Cryptocurrency is an asset that may be used to pay creditors in bankruptcy cases. It is possible to find and access the debtor’s cryptocurrency, depending on its type, and the debtor should cooperate with the bankruptcy trustee in assessing the value of digital assets. Coinbase, a reputable crypto exchange, will assist trustees with locating crypto assets of specific debtors (Bankruptcy trustee guide | Coinbase Help); provide trustees with digital wallets to transfer and hold cryptocurrency; and can assist in freezing accounts.

Although a crypto asset may have little value at the time of a Chapter 7 bankruptcy filing, the asset can increase in value by the time the meeting of the creditors occurs, at which point it can be liquidated. In a Chapter 13 bankruptcy, the debtor pays off all or some of their debt through a payment plan over several years. Under a Chapter 13 plan, the repayment amounts are based on the value of an individual’s non-exempt assets. Cryptocurrency is generally considered a non-exempt asset, but it is critical to check your state’s law since individual states may have “wildcard” exemptions.

Just as with any other asset, transferring cryptocurrency within two years of a bankruptcy filing could be considered fraudulent. Courts look for the “badges of fraud” (which vary by state) to see if the debtor voluntarily or involuntarily made such a transfer with actual intent to hinder, delay, or defraud any entity to which the debtor was indebted.

Generally, the courts will look to whether the transfer was made to an insider (i.e., a family member or other related party); whether the debtor became insolvent after the transfer; and whether the debtor received less than a reasonably equivalent value in exchange for the transfer. A debtor who engages in a fraudulent transfer that involves cryptocurrency and/or fails to disclose such assets could be subject to penalties and/or criminal charges.

Cryptocurrency Scams

The opacity of online transactions and the perception that online trails are more easily concealed have attracted fraudsters to crypto. The Federal Trade Commission reports that over 46,000 people have lost more than $1B in crypto since January 2021. Crypto scams range from investment, phishing, and romance scams to Ponzi schemes to fraudulent employment offers. “Rug pull” scammers hype a new project with a narrow window of opportunity to get in low and realize big profits fast.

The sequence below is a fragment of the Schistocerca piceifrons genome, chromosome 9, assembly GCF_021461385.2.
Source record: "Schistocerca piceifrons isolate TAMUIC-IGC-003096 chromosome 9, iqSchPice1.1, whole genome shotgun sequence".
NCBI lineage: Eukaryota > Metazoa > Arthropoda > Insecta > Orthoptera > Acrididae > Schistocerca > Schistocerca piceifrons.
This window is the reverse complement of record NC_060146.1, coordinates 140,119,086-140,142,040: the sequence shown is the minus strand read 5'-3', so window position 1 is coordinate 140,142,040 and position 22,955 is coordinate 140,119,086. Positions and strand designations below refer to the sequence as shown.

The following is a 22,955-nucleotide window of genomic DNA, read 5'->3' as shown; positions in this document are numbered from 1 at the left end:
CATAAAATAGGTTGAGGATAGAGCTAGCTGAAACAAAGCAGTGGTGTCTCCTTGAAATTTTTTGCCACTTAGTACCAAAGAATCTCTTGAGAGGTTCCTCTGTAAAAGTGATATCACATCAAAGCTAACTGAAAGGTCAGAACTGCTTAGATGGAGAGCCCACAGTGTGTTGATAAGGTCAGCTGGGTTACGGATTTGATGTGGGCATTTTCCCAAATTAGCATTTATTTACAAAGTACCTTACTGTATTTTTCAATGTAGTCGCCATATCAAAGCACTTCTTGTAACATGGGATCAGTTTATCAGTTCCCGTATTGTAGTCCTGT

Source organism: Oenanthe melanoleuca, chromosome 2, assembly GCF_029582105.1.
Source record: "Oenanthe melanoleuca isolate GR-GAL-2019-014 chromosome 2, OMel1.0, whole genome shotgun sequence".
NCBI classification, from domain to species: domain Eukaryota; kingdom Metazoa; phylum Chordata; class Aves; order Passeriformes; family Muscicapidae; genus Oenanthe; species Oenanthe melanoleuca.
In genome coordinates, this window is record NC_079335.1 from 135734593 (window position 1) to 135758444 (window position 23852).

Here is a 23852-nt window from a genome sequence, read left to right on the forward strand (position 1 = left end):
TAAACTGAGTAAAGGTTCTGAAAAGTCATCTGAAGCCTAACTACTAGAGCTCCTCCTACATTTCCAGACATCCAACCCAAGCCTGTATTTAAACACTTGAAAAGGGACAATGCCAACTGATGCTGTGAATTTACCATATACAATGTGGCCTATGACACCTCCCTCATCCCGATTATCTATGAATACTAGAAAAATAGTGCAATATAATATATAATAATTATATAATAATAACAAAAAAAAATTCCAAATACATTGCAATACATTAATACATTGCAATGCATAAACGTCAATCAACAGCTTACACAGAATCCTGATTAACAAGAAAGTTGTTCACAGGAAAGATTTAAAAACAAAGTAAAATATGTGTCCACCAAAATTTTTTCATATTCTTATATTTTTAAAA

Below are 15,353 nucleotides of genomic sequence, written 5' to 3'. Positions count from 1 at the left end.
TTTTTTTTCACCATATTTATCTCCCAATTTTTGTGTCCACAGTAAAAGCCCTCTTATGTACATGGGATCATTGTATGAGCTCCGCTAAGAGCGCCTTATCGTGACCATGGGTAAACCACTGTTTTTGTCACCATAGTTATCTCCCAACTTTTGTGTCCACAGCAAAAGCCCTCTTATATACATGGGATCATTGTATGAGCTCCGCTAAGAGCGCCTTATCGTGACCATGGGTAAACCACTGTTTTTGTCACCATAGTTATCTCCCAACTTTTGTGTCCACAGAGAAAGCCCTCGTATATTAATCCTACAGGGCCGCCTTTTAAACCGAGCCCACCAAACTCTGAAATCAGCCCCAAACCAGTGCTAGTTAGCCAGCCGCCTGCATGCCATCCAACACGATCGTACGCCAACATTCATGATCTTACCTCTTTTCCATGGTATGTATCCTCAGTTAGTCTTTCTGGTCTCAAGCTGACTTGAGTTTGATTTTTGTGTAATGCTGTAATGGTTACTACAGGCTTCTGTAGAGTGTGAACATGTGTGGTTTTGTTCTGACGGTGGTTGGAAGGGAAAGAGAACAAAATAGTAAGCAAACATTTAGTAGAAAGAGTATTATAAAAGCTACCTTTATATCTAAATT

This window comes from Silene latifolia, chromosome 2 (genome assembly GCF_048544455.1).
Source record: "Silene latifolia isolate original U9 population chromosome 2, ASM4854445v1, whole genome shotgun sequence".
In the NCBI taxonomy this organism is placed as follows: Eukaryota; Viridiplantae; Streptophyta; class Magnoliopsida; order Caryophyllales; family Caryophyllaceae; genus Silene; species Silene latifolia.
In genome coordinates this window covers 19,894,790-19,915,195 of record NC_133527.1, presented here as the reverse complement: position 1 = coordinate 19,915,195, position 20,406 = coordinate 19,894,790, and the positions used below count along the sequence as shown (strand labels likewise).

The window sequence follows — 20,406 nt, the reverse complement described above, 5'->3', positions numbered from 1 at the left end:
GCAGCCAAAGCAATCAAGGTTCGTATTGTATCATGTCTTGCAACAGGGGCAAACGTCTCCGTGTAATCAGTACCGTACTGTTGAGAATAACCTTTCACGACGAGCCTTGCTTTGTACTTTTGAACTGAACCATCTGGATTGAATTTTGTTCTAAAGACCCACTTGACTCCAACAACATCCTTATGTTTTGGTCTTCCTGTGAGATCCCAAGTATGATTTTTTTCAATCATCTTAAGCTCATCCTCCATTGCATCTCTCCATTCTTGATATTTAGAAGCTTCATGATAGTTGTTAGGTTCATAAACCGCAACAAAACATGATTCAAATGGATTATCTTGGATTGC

Once they get your money, they disappear with it. Red flags to watch out for include promises to double your investment (or even give you free money); limiting payment to cryptocurrency alone; extortion via ransomware; minimal details about your investment and money movement; celebrity endorsements; and multiple transactions occurring in a single day.

Organized crime has been quick to recognize crypto’s advantages, laundering money by moving illicit funds through hundreds of digital wallets before depositing the funds and cashing them out at a crypto exchange. Unlike bank accounts, thousands of wallets can be opened without proof of identity within seconds.

Criminals launder money by moving it into the cryptocurrency system, using “mixers” or “tumblers” that take in funds from multiple customers, mix those funds together, and then output the mixed funds across (less-regulated) digital currency exchanges. Tools like tumblers hide the origin and receipt of cryptocurrencies, which can make it harder to trace funds.

Fortune Favors the Prepared

FTX was a house of cards, but cryptocurrencies are real digital assets. Crypto has value in the financial market and can be identified, traced, and valued by skilled forensic accountants with experience in financial litigation matters. Specialists in this field can identify, collect, and analyze online data across multiple platforms in an evolving financial landscape to assist plaintiffs, defendants, and government agencies in litigation matters related to money laundering, divorce, tax evasion, fraud, embezzlement, misrepresentation, and other financial crimes.

Sareena Sawhney is a director of the Valuation, Forensic Accounting and Litigation Support team of BST & Co. with 25 years of experience in the fraud, forensic accounting, and litigation support fields.


As published in the New York Law Journal on July 13, 2023 at 10:00 AM. Click here to read the original article.